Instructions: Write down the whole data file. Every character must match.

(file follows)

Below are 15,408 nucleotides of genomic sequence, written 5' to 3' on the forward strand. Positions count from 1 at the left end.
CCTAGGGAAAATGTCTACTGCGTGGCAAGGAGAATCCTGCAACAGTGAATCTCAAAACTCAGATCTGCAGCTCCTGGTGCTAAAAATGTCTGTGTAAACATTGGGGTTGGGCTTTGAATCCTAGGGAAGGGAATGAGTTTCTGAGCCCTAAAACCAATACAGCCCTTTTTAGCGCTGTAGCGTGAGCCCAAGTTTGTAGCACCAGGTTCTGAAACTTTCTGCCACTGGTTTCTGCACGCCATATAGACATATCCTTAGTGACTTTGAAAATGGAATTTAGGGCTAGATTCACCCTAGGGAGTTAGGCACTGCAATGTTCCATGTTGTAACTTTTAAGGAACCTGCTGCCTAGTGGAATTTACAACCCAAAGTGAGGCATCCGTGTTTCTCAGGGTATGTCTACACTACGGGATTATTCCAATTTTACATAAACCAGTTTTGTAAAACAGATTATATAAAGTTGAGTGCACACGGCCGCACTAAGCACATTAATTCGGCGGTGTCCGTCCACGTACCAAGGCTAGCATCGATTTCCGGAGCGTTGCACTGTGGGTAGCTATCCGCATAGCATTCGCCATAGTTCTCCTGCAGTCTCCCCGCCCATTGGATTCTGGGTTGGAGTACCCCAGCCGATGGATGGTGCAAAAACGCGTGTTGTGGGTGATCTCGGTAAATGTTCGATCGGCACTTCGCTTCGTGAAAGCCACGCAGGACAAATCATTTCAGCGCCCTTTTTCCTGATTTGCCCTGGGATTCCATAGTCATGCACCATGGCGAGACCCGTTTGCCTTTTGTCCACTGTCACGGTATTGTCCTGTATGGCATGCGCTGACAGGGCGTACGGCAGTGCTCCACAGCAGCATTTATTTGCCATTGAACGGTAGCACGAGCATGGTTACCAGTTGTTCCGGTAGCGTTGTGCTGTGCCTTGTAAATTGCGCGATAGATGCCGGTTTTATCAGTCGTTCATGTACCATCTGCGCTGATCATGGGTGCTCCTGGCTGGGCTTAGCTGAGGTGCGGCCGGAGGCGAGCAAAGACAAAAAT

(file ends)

Below are 15,408 nucleotides of genomic sequence, written 5' to 3' on the forward strand. Positions count from 1 at the left end.
CCTAGGGAAAATGTCTACTGCGTGGCAAGGAGAATCCTGCAACAGTGAATCTCAAAACTCAGATCTGCAGCTCCTGGTGCTAAAAATGTCTGTGTAAACATTGGGGTTGGGCTTTGAATCCTAGGGAAGGGAATGAGTTTCTGAGCCCTAAAACCAATACAGCCCTTTTTAGCGCTGTAGCGTGAGCCCAAGTTTGTAGCACCAGGTTCTGAAACTTTCTGCCACTGGTTTCTGCACGCCATATAGACATATCCTTAGTGACTTTGAAAATGGAATTTAGGGCTAGATTCACCCTAGGGAGTTAGGCACTGCAATGTTCCATGTTGTAACTTTTAAGGAACCTGCTGCCTAGTGGAATTTACAACCCAAAGTGAGGCATCCGTGTTTCTCAGGGTATGTCTACACTACGGGATTATTCCAATTTTACATAAACCAGTTTTGTAAAACAGATTATATAAAGTTGAGTGCACACGGCCGCACTAAGCACATTAATTCGGCGGTGTCCGTCCACGTACCAAGGCTAGCATCGATTTCCGGAGCGTTGCACTGTGGGTAGCTATCCGCATAGCATTCGCCATAGTTCTCCTGCAGTCTCCCCGCCCATTGGATTCTGGGTTGGAGTACCCCAGCCGATGGATGGTGCAAAAACGCGTGTTGTGGGTGATCTCGGTAAATGTTCGATCGGCACTTCGCTTCGTGAAAGCCACGCAGGACAAATCATTTCAGCGCCCTTTTTCCTGATTTGCCCTGGGATTCCATAGTCATGCACCATGGCGAGACCCGTTTGCCTTTTGTCCACTGTCACGGTATTGTCCTGTATGGCATGCGCTGACAGGGCGTACGGCAGTGCTCCACAGCAGCATTTATTTGCCATTGAACGGTAGCACGAGCATGGTTACCAGTTGTTCCGGTAGCGTTGTGCTGTGCCTTGTAAATTGCGCGATAGATGCCGGTTTTATCAGTCGTTCATGTACCATCTGCGCTGATCATGGGTGCTCCTGGCTGGGCTTAGCTGAGGTGCGGCCGGAGGCGAGCAAAGACAAAAAT